Kemp says the lack of volatility has been compounded by low borrowing.
He says: “This phenomenon has been common to all asset types and has resulted in frothy prices at the risky end of most asset classes. Evidence of this is myriad, but the best examples are smaller company shares, high yield bonds, emerging markets equities, sub prime property and the notorious ‘carry trade’.”
While some industry spectators have sighted a plethora of reasons that have acted as a catalyst for the fall. Kemp says it has been a mixture of all of these events meeting at the same time.
He says: “While numerous column inches are filled attributing the blame for the fall to various factors; from tightening legislation in China to a slow down in the US economy and even a reversal in fortunes of the Yen, we are more intrigued by the confluence of these movements.”
Kemp says that while this volatility is both overdue and welcome, there are potential consequences such as investors dropping an ‘all risk is good’ attitude and a change in market leadership likely to come in tow.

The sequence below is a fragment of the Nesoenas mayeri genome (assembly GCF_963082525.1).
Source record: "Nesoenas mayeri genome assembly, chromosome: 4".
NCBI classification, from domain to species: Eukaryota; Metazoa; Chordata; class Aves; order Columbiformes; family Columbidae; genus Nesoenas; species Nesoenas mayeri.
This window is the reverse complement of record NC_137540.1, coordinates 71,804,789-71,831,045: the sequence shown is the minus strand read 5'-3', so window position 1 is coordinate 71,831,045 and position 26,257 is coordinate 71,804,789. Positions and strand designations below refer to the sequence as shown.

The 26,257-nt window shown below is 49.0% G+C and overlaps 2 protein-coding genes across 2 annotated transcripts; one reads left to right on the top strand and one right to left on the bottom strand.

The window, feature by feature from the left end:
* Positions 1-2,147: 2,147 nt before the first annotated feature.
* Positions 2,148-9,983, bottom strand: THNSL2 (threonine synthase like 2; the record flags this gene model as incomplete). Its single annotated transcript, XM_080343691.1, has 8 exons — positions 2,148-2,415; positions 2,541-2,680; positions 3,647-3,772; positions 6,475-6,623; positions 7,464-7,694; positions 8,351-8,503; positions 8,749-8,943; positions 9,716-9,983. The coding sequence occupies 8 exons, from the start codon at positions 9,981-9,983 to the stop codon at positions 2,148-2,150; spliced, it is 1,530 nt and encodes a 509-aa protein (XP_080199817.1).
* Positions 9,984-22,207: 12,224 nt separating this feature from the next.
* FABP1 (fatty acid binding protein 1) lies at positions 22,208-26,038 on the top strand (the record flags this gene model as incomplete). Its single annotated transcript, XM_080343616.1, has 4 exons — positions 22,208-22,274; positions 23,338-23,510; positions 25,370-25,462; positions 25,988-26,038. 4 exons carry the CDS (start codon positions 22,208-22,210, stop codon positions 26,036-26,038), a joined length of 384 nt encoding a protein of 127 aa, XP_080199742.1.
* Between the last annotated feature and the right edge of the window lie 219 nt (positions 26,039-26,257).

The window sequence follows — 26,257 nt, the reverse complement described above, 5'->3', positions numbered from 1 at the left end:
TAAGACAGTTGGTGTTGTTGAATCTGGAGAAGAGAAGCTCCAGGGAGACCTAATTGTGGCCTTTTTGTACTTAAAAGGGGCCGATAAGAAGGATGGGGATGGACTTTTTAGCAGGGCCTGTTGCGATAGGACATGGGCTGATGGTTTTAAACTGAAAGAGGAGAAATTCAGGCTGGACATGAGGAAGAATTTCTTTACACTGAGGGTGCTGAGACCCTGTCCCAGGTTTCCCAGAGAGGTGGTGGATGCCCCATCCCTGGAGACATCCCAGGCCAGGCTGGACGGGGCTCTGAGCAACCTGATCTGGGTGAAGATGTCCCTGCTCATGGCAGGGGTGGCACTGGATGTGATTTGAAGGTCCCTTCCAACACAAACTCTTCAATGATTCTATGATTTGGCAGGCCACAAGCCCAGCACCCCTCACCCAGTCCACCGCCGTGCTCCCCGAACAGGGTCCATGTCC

As for any potential recovery, Kemp says: ““Unlike last year, we believe that the recovery from the current falls will not be lead by higher risk assets, but instead by good value large cap stocks in the US and Europe. While these stocks are already beginning to look ‘oversold’, it appears a little too early to commit further capital to equity markets in general, due to another unusual feature of the past week, which is the dominance of derivatives over the ‘cash’ or real asset markets.
“From the short term perspective, good stock selection in large index constituents can be subsumed by market movements as hedge funds use futures to push the index. However, this mispricing cannot persevere over the long term and thus the current market provides excellent opportunities for genuine ‘stock-pickers’ to go bargain hunting amongst the ashes of last week’s conflagration.”